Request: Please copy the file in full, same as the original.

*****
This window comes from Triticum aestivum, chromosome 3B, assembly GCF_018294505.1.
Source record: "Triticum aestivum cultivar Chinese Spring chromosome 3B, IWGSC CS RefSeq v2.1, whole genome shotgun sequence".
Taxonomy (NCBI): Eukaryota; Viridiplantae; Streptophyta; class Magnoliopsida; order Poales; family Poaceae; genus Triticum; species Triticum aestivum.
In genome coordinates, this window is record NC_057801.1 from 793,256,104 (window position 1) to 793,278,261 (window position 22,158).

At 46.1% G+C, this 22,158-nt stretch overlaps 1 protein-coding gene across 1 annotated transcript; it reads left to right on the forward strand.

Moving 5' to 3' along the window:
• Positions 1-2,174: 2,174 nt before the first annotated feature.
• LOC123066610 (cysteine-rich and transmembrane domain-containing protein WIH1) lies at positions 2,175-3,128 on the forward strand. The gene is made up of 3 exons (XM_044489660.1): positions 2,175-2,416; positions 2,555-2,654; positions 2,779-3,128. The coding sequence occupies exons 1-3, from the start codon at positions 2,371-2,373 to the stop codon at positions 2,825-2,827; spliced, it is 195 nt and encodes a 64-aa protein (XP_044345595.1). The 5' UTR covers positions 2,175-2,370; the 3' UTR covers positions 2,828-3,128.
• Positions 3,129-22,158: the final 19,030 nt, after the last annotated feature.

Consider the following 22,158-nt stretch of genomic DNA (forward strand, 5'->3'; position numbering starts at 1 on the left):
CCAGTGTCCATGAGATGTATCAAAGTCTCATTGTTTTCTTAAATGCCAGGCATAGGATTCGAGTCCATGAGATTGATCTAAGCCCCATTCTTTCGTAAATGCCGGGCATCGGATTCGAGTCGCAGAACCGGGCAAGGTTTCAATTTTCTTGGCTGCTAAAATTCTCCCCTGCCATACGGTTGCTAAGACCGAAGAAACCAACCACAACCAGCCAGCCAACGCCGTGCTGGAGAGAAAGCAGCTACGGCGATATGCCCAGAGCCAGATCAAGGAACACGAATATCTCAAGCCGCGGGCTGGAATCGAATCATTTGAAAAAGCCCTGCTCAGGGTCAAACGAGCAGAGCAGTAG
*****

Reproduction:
This window comes from Triticum aestivum, chromosome 3B, assembly GCF_018294505.1.
Source record: "Triticum aestivum cultivar Chinese Spring chromosome 3B, IWGSC CS RefSeq v2.1, whole genome shotgun sequence".
Taxonomy (NCBI): Eukaryota; Viridiplantae; Streptophyta; class Magnoliopsida; order Poales; family Poaceae; genus Triticum; species Triticum aestivum.
In genome coordinates, this window is record NC_057801.1 from 793,256,104 (window position 1) to 793,278,261 (window position 22,158).

At 46.1% G+C, this 22,158-nt stretch overlaps 1 protein-coding gene across 1 annotated transcript; it reads left to right on the forward strand.

Moving 5' to 3' along the window:
• Positions 1-2,174: 2,174 nt before the first annotated feature.
• LOC123066610 (cysteine-rich and transmembrane domain-containing protein WIH1) lies at positions 2,175-3,128 on the forward strand. The gene is made up of 3 exons (XM_044489660.1): positions 2,175-2,416; positions 2,555-2,654; positions 2,779-3,128. The coding sequence occupies exons 1-3, from the start codon at positions 2,371-2,373 to the stop codon at positions 2,825-2,827; spliced, it is 195 nt and encodes a 64-aa protein (XP_044345595.1). The 5' UTR covers positions 2,175-2,370; the 3' UTR covers positions 2,828-3,128.
• Positions 3,129-22,158: the final 19,030 nt, after the last annotated feature.

Consider the following 22,158-nt stretch of genomic DNA (forward strand, 5'->3'; position numbering starts at 1 on the left):
CCAGTGTCCATGAGATGTATCAAAGTCTCATTGTTTTCTTAAATGCCAGGCATAGGATTCGAGTCCATGAGATTGATCTAAGCCCCATTCTTTCGTAAATGCCGGGCATCGGATTCGAGTCGCAGAACCGGGCAAGGTTTCAATTTTCTTGGCTGCTAAAATTCTCCCCTGCCATACGGTTGCTAAGACCGAAGAAACCAACCACAACCAGCCAGCCAACGCCGTGCTGGAGAGAAAGCAGCTACGGCGATATGCCCAGAGCCAGATCAAGGAACACGAATATCTCAAGCCGCGGGCTGGAATCGAATCATTTGAAAAAGCCCTGCTCAGGGTCAAACGAGCAGAGCAGTAG